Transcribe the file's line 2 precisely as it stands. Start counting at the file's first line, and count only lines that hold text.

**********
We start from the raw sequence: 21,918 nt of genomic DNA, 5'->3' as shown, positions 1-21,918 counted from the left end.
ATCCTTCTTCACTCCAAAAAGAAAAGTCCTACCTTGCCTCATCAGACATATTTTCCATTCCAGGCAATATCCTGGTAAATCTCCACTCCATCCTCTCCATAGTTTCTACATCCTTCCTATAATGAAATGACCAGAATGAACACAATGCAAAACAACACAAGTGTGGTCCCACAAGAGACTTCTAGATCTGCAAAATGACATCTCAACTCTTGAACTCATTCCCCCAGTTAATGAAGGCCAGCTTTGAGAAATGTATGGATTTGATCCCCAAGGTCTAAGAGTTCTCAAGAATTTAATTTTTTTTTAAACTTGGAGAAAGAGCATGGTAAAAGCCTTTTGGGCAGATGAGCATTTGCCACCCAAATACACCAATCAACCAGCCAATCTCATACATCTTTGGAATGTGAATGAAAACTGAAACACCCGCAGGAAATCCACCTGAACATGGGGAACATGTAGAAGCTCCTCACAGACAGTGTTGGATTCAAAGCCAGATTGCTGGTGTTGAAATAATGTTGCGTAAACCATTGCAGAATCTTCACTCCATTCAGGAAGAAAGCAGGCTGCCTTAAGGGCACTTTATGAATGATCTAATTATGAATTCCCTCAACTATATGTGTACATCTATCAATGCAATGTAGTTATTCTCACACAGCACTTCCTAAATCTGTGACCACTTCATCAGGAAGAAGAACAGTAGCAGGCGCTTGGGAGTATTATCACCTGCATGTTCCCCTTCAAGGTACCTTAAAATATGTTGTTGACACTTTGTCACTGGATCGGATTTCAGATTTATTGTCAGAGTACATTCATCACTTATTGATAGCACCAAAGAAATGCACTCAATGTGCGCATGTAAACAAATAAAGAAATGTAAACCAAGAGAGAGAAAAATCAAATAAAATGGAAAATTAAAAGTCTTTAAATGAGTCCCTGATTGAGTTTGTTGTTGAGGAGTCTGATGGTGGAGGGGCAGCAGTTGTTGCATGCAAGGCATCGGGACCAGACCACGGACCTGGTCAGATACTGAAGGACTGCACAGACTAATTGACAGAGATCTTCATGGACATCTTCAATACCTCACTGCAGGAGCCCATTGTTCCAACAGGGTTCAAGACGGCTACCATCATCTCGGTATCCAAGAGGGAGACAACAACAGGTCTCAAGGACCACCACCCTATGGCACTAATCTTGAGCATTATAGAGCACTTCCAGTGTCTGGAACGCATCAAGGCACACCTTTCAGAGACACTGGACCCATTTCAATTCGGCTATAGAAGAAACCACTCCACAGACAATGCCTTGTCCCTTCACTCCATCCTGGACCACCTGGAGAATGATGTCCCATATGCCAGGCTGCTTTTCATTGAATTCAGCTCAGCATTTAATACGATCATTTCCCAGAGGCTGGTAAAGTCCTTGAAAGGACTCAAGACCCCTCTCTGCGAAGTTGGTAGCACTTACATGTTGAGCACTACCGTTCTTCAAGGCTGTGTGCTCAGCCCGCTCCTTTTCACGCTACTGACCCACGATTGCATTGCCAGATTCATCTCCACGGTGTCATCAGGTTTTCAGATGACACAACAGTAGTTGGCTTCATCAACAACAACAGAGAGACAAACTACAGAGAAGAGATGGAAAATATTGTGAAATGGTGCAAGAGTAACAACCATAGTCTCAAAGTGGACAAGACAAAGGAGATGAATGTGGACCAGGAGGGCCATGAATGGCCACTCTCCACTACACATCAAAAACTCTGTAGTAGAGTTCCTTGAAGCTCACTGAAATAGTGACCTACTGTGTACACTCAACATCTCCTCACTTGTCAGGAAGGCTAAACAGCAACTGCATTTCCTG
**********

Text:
ATCCTTCTTCACTCCAAAAAGAAAAGTCCTACCTTGCCTCATCAGACATATTTTCCATTCCAGGCAATATCCTGGTAAATCTCCACTCCATCCTCTCCATAGTTTCTACATCCTTCCTATAATGAAATGACCAGAATGAACACAATGCAAAACAACACAAGTGTGGTCCCACAAGAGACTTCTAGATCTGCAAAATGACATCTCAACTCTTGAACTCATTCCCCCAGTTAATGAAGGCCAGCTTTGAGAAATGTATGGATTTGATCCCCAAGGTCTAAGAGTTCTCAAGAATTTAATTTTTTTTTAAACTTGGAGAAAGAGCATGGTAAAAGCCTTTTGGGCAGATGAGCATTTGCCACCCAAATACACCAATCAACCAGCCAATCTCATACATCTTTGGAATGTGAATGAAAACTGAAACACCCGCAGGAAATCCACCTGAACATGGGGAACATGTAGAAGCTCCTCACAGACAGTGTTGGATTCAAAGCCAGATTGCTGGTGTTGAAATAATGTTGCGTAAACCATTGCAGAATCTTCACTCCATTCAGGAAGAAAGCAGGCTGCCTTAAGGGCACTTTATGAATGATCTAATTATGAATTCCCTCAACTATATGTGTACATCTATCAATGCAATGTAGTTATTCTCACACAGCACTTCCTAAATCTGTGACCACTTCATCAGGAAGAAGAACAGTAGCAGGCGCTTGGGAGTATTATCACCTGCATGTTCCCCTTCAAGGTACCTTAAAATATGTTGTTGACACTTTGTCACTGGATCGGATTTCAGATTTATTGTCAGAGTACATTCATCACTTATTGATAGCACCAAAGAAATGCACTCAATGTGCGCATGTAAACAAATAAAGAAATGTAAACCAAGAGAGAGAAAAATCAAATAAAATGGAAAATTAAAAGTCTTTAAATGAGTCCCTGATTGAGTTTGTTGTTGAGGAGTCTGATGGTGGAGGGGCAGCAGTTGTTGCATGCAAGGCATCGGGACCAGACCACGGACCTGGTCAGATACTGAAGGACTGCACAGACTAATTGACAGAGATCTTCATGGACATCTTCAATACCTCACTGCAGGAGCCCATTGTTCCAACAGGGTTCAAGACGGCTACCATCATCTCGGTATCCAAGAGGGAGACAACAACAGGTCTCAAGGACCACCACCCTATGGCACTAATCTTGAGCATTATAGAGCACTTCCAGTGTCTGGAACGCATCAAGGCACACCTTTCAGAGACACTGGACCCATTTCAATTCGGCTATAGAAGAAACCACTCCACAGACAATGCCTTGTCCCTTCACTCCATCCTGGACCACCTGGAGAATGATGTCCCATATGCCAGGCTGCTTTTCATTGAATTCAGCTCAGCATTTAATACGATCATTTCCCAGAGGCTGGTAAAGTCCTTGAAAGGACTCAAGACCCCTCTCTGCGAAGTTGGTAGCACTTACATGTTGAGCACTACCGTTCTTCAAGGCTGTGTGCTCAGCCCGCTCCTTTTCACGCTACTGACCCACGATTGCATTGCCAGATTCATCTCCACGGTGTCATCAGGTTTTCAGATGACACAACAGTAGTTGGCTTCATCAACAACAACAGAGAGACAAACTACAGAGAAGAGATGGAAAATATTGTGAAATGGTGCAAGAGTAACAACCATAGTCTCAAAGTGGACAAGACAAAGGAGATGAATGTGGACCAGGAGGGCCATGAATGGCCACTCTCCACTACACATCAAAAACTCTGTAGTAGAGTTCCTTGAAGCTCACTGAAATAGTGACCTACTGTGTACACTCAACATCTCCTCACTTGTCAGGAAGGCTAAACAGCAACTGCATTTCCTG